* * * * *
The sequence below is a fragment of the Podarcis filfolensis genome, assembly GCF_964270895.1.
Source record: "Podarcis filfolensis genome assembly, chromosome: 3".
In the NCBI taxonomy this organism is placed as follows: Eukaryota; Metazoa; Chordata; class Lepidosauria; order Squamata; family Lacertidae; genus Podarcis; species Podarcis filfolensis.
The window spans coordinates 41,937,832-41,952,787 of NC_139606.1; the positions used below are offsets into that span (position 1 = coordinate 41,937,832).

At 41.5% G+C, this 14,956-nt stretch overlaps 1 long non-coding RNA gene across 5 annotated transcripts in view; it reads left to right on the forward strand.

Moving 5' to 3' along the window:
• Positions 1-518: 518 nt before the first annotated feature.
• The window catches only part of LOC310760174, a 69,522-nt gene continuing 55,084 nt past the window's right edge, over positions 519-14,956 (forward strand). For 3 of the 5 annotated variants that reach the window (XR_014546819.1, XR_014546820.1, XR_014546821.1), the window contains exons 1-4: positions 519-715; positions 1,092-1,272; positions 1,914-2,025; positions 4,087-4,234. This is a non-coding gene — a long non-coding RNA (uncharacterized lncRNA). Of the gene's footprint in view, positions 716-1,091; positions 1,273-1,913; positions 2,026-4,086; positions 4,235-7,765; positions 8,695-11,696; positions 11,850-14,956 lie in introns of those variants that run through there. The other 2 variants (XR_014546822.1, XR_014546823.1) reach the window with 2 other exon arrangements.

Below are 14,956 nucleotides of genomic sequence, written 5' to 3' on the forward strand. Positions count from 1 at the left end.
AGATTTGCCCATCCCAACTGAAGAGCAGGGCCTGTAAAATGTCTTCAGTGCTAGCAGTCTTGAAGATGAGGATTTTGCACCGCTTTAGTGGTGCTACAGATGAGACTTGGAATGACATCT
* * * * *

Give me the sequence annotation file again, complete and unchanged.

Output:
The sequence below is a fragment of the Podarcis filfolensis genome, assembly GCF_964270895.1.
Source record: "Podarcis filfolensis genome assembly, chromosome: 3".
In the NCBI taxonomy this organism is placed as follows: Eukaryota; Metazoa; Chordata; class Lepidosauria; order Squamata; family Lacertidae; genus Podarcis; species Podarcis filfolensis.
The window spans coordinates 41,937,832-41,952,787 of NC_139606.1; the positions used below are offsets into that span (position 1 = coordinate 41,937,832).

At 41.5% G+C, this 14,956-nt stretch overlaps 1 long non-coding RNA gene across 5 annotated transcripts in view; it reads left to right on the forward strand.

Moving 5' to 3' along the window:
• Positions 1-518: 518 nt before the first annotated feature.
• The window catches only part of LOC310760174, a 69,522-nt gene continuing 55,084 nt past the window's right edge, over positions 519-14,956 (forward strand). For 3 of the 5 annotated variants that reach the window (XR_014546819.1, XR_014546820.1, XR_014546821.1), the window contains exons 1-4: positions 519-715; positions 1,092-1,272; positions 1,914-2,025; positions 4,087-4,234. This is a non-coding gene — a long non-coding RNA (uncharacterized lncRNA). Of the gene's footprint in view, positions 716-1,091; positions 1,273-1,913; positions 2,026-4,086; positions 4,235-7,765; positions 8,695-11,696; positions 11,850-14,956 lie in introns of those variants that run through there. The other 2 variants (XR_014546822.1, XR_014546823.1) reach the window with 2 other exon arrangements.

Below are 14,956 nucleotides of genomic sequence, written 5' to 3' on the forward strand. Positions count from 1 at the left end.
AGATTTGCCCATCCCAACTGAAGAGCAGGGCCTGTAAAATGTCTTCAGTGCTAGCAGTCTTGAAGATGAGGATTTTGCACCGCTTTAGTGGTGCTACAGATGAGACTTGGAATGACATCT